Astronomy and Astrophysics 05/2014; 565. DOI:10.1051/0004-6361/201322984 · 4.38 Impact Factor
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    ABSTRACT: The non-thermal nature of the X-ray emission from the shell-type supernova remnants (SNRs) G1.9+0.3 and G330.2+1.0 is an indication of intense particle acceleration in the shock fronts of both objects. This suggests that the SNRs are prime candidates for very-high-energy (VHE; E $>$ 0.1 TeV) {\gamma}-ray observations. G1.9+0.3, recently established as the youngest known SNR in the Galaxy, also offers a unique opportunity to study the earliest stages of SNR evolution in the VHE domain. The purpose of this work is to probe the level of VHE {\gamma}-ray emission from both SNRs and use this to constrain their physical properties. Observations were conducted with the H.E.S.S. (High Energy Stereoscopic System) Cherenkov telescope array over a more than six-year period spanning 2004-2010. The obtained data have effective livetimes of 67 h for G1.9+0.3 and 16 h for G330.2+1.0. The data are analyzed in the context of the multi-wavelength observations currently available and in the framework of both leptonic and hadronic particle acceleration scenarios. No significant {\gamma}-ray signal from G1.9+0.3 or G330.2+1.0 was detected. Upper limits (99% confidence level) to the TeV flux from G1.9+0.3 and G330.2+1.0 for the assumed spectral index {\Gamma} = 2.5 were set at 5.6 $\times$ 10$^{-13}$ cm$^{-2}$ s$^{-1}$ above 0.26 TeV and 3.2 $\times$ 10$^{-12}$ cm$^{-2}$ s$^{-1}$ above 0.38 TeV, respectively. In a one-zone leptonic scenario, these upper limits imply lower limits on the interior magnetic field to B$_{\mathrm{G1.9}}$ $\gtrsim$ 11 {\mu}G for G1.9+0.3 and to B$_{\mathrm{G330}}$ $\gtrsim$ 8 {\mu}G for G330.2+1.0. In a hadronic scenario, the low ambient densities and the large distances to the SNRs result in very low predicted fluxes, for which the H.E.S.S. upper limits are not constraining.
    Monthly Notices of the Royal Astronomical Society 04/2014; 441(1). DOI:10.1093/mnras/stu459 · 5.11 Impact Factor
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    ABSTRACT: About 40% of the observation time of the High Energy Stereoscopic System (H.E.S.S.) is dedicated to studying active galactic nuclei (AGN), with the aim of increasing the sample of known extragalactic very-high-energy (VHE, E>100 GeV) sources and constraining the physical processes at play in potential emitters. H.E.S.S. observations of AGN, spanning a period from April 2004 to December 2011, are investigated to constrain their gamma-ray fluxes. Only the 47 sources without significant excess detected at the position of the targets are presented. Upper limits on VHE fluxes of the targets were computed and a search for variability was performed on the nightly time scale. For 41 objects, the flux upper limits we derived are the most constraining reported to date. These constraints at VHE are compared with the flux level expected from extrapolations of Fermi-LAT measurements in the two-year catalog of AGN. The H.E.S.S. upper limits are at least a factor of two lower than the extrapolated Fermi-LAT fluxes for 11 objects. Taking into account the attenuation by the extragalactic background light reduces the tension for all but two of them, suggesting intrinsic curvature in the high-energy spectra of these two AGN. Compilation efforts led by current VHE instruments are of critical importance for target-selection strategies before the advent of the Cherenkov Telescope Array, CTA.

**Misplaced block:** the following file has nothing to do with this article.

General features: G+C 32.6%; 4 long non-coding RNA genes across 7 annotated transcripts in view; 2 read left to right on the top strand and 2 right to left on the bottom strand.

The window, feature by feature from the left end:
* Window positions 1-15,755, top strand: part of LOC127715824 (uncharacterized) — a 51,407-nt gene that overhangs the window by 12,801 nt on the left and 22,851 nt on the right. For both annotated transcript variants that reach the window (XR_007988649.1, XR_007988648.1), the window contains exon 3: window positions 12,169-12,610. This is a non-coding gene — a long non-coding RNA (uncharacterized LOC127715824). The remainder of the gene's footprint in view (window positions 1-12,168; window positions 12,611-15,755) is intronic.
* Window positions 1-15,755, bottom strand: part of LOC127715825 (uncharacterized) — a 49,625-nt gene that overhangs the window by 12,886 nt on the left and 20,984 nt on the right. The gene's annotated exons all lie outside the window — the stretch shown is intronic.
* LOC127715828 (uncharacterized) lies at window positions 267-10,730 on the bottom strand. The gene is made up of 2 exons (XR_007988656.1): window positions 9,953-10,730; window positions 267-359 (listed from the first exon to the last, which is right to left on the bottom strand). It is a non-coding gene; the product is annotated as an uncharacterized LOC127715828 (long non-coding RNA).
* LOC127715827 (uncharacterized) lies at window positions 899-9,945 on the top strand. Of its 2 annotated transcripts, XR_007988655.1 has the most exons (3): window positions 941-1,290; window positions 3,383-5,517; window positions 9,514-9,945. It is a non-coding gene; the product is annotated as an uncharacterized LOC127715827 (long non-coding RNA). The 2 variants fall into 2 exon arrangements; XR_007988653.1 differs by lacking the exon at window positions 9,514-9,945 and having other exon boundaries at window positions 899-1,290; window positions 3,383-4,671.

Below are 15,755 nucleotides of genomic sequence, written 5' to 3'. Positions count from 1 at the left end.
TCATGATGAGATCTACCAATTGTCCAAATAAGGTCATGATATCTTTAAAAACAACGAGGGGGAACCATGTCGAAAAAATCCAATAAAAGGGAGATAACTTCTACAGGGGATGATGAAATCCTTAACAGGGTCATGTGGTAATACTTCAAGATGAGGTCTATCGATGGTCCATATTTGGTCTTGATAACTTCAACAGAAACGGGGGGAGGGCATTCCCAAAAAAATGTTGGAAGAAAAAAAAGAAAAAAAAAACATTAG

Astronomy and Astrophysics 02/2014; 564. DOI:10.1051/0004-6361/201322897 · 4.38 Impact Factor
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    ABSTRACT: The results of follow-up observations of the TeV γ-ray source HESS J1640−465 from 2004 to 2011 with the High Energy Stereoscopic System (HESS) are reported in this work. The spectrum is well described by an exponential cut-off power law with photon index Γ = 2.11 ± 0.09stat ± 0.10sys, and a cut-off energy of $E_{\rm c} = 6.0^{+2.0}_{-1.2}$ TeV. The TeV emission is significantly extended and overlaps with the northwestern part of the shell of the SNR G338.3−0.0. The new HESS results, a re-analysis of archival XMM–Newton data and multiwavelength observations suggest that a significant part of the γ-ray emission from HESS J1640−465 originates in the supernova remnant shell. In a hadronic scenario, as suggested by the smooth connection of the GeV and TeV spectra, the product of total proton energy and mean target density could be as high as WpnH ∼ 4 × 1052(d/10kpc)2 erg cm−3.
    Monthly Notices of the Royal Astronomical Society 01/2014; 439(3). DOI:10.1093/mnras/stu139 · 5.11 Impact Factor